Australia security official warns nations are ‘beating drums’ of war amid Asia-Pacific tensions
Pezullo’s comments came as the country celebrated Anzac Day, a day of remembrance for Australians and New Zealanders who served and died in military service for their nations.
“In a world of perpetual tension and dread, the drums of war beat – sometimes faintly and distantly, and at other times more loudly and ever closer,” the Home Affairs Secretary said in his statement to staff.
Let us continue to search unceasingly for the chance for peace while bracing again, yet again, for the curse of war.
The statement was backed up by Australia’s Home Affairs Minister, Karen Andrews, who claimed the country must be “alert but not alarmed”, while Defense Minister Peter Dutton said that, while they don’t want conflict between China and Taiwan, “I don’t think it should be discounted.”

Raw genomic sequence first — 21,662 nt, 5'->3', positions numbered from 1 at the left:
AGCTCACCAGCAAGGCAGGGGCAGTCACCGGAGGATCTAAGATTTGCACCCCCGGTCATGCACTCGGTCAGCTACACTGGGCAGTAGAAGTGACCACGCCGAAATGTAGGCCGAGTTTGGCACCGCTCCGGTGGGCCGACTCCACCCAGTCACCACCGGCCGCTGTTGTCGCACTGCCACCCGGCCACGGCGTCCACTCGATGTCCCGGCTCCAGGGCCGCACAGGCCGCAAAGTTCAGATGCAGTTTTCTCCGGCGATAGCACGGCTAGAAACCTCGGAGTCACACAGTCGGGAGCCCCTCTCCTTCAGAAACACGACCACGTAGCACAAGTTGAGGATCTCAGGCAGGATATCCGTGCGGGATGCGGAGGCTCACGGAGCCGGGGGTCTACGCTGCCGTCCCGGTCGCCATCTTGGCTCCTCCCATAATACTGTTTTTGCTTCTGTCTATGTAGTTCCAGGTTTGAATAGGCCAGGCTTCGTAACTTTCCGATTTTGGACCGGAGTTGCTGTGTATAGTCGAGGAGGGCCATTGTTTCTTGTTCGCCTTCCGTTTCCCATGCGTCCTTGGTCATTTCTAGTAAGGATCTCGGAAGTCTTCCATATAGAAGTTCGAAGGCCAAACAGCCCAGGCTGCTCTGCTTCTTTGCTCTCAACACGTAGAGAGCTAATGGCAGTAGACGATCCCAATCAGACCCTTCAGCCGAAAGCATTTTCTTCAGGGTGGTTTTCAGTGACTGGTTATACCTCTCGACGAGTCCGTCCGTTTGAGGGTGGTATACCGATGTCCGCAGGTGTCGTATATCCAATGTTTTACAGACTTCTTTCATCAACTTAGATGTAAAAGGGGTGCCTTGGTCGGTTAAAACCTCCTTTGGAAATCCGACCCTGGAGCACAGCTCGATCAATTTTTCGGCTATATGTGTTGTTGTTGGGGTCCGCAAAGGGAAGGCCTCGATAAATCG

Prime Minister Scott Morrison did not comment on whether he agreed with Pezullo’s sentiment or Dutton’s remarks, claiming he’s focused on “pursuing peace for a free and open Indo-Pacific.”Also on rt.com ‘Britain’s deployment is not to be provocative,’ says defence sec as UK sends aircraft carrier and other warships towards China
Tension has been rising in the region, with increased activity around the South China Sea in recent months. Australia, the US, EU, UK, France, Japan and the Philippines claim China’s actions there threaten “freedom of navigation,” while Beijing says it’s simply protecting its sovereign territory.
Meanwhile, America, France and Japan are set to hold military drills in the area from May 11 and the UK has deployed a strike group to East Asia. China has been sending jets to fly over Taiwan’s airspace, while the US sent a military ship to sail through the Taiwan Strait. Beijing considers the island an integral part of its territory and objects to Washington sending diplomatic delegations there and meddling in China’s internal affairs.
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